Palin’s persistent problems

PALIN’S PERSISTENT PROBLEMS…. Alaska Gov. Sarah Palin (R) probably expected her responsibilities to get at least a little easier after the difficulties of a national campaign. That’s clearly not the case.

Putting aside her family-related controversies, which are irrelevant, Palin is drawing some fire from Alaskan officials in both parties for her decision to “spend half of the final three days of the legislative session to headline a pro-life dinner in Indiana.”

Even more serious is the governor’s choice to be the state’s attorney general. Sam Stein had this report:

Sarah Palin’s choice for attorney general once wrote a column defending the statue of a KKK figure as an expression of free speech and mocked the psychology of a college student who protested the display.

Wayne Anthony Ross has come under intense scrutiny since the Alaska Governor and former vice presidential candidate announced his nomination. His resume includes derogatory remarks about homosexuals, accusations of sexism, and bizarre comments downplaying the fallout of the Exxon Valdez oil spill. But his most controversial incident may have come in December 1991, when he penned an op-ed for the Anchorage Times, a copy of which was obtained by the Huffington Post, entitled “KKK ‘art’ project gets ‘A’ for courage.” … [T]he column was filled with racial and political insensitivities that, even in the relatively homogenous Alaska, were bound (perhaps designed) to stir the pot. […]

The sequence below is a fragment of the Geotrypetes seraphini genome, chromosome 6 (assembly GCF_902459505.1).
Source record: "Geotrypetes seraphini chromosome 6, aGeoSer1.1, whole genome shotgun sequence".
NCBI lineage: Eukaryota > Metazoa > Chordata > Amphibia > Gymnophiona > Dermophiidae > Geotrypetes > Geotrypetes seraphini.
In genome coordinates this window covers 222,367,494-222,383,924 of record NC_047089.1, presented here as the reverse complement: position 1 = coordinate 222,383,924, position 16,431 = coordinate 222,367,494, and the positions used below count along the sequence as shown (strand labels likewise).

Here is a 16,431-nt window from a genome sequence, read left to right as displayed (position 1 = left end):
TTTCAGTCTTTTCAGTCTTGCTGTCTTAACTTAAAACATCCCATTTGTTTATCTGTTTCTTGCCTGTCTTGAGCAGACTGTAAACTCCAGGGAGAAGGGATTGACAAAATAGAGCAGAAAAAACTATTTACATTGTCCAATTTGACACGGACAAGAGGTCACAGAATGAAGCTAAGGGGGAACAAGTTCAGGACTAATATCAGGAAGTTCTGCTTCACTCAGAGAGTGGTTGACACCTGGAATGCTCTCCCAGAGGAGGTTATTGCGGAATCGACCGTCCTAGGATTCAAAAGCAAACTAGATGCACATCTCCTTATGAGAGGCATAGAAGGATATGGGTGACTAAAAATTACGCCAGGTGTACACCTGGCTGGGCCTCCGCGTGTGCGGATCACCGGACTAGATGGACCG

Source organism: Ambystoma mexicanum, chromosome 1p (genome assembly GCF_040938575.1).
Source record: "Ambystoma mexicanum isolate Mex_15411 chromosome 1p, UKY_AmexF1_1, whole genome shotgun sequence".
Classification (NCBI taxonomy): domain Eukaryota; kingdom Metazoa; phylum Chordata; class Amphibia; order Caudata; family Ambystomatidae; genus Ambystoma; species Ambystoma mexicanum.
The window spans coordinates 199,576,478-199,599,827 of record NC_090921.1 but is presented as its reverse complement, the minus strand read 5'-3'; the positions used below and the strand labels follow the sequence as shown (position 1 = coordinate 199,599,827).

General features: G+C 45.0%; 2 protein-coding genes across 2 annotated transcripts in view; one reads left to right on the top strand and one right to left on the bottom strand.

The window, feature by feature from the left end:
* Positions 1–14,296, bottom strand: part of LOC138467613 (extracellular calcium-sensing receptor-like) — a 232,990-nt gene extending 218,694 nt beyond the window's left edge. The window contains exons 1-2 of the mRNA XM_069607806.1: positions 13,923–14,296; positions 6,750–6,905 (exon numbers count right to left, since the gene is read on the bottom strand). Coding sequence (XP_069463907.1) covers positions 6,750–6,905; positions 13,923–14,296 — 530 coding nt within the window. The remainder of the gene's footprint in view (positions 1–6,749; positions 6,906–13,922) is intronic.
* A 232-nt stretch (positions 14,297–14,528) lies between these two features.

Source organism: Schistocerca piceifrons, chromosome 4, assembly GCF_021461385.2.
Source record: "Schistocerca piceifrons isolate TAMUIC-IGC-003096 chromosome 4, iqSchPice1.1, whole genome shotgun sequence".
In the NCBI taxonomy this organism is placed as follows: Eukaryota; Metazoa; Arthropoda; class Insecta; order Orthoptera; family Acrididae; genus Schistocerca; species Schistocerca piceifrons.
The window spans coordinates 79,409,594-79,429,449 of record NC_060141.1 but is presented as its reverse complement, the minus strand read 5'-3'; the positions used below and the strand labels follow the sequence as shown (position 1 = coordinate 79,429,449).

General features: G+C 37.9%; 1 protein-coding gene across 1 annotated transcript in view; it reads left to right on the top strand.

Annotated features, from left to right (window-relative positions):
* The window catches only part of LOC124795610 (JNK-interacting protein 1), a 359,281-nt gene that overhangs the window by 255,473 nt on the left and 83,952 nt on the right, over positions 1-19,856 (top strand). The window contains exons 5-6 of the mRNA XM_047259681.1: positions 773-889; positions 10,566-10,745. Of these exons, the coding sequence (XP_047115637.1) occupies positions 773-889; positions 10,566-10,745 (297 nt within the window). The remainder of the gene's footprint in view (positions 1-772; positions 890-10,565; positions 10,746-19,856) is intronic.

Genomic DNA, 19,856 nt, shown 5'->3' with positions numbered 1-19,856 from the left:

That Ross would defend the right to create a KKK statue as well as the school’s right to display it is a stance that, while clearly defensible under first amendment grounds, could prove tricky for the Palin administration to defend. Conservatives have railed at offensive art depictions in the past, with Rudy Giuliani famously cutting off funds for the Brooklyn Museum of Art after it displayed a painting of the Virgin Mary covered in Elephant dung. The display of confederate flags at South Carolina’s Capitol, meanwhile, has long engendered fierce political and constitutional debates in federal and state elections.

But it is Ross’s mockery of the offended student — at one point urging her to take down the racially-tinged art display so she would be arrested — that is likely to cause the most headaches for the governor’s office.

It’s not just the KKK project; Ross has a history of generating controversies.

I guess the governor’s vetting team is about as good as John McCain’s?

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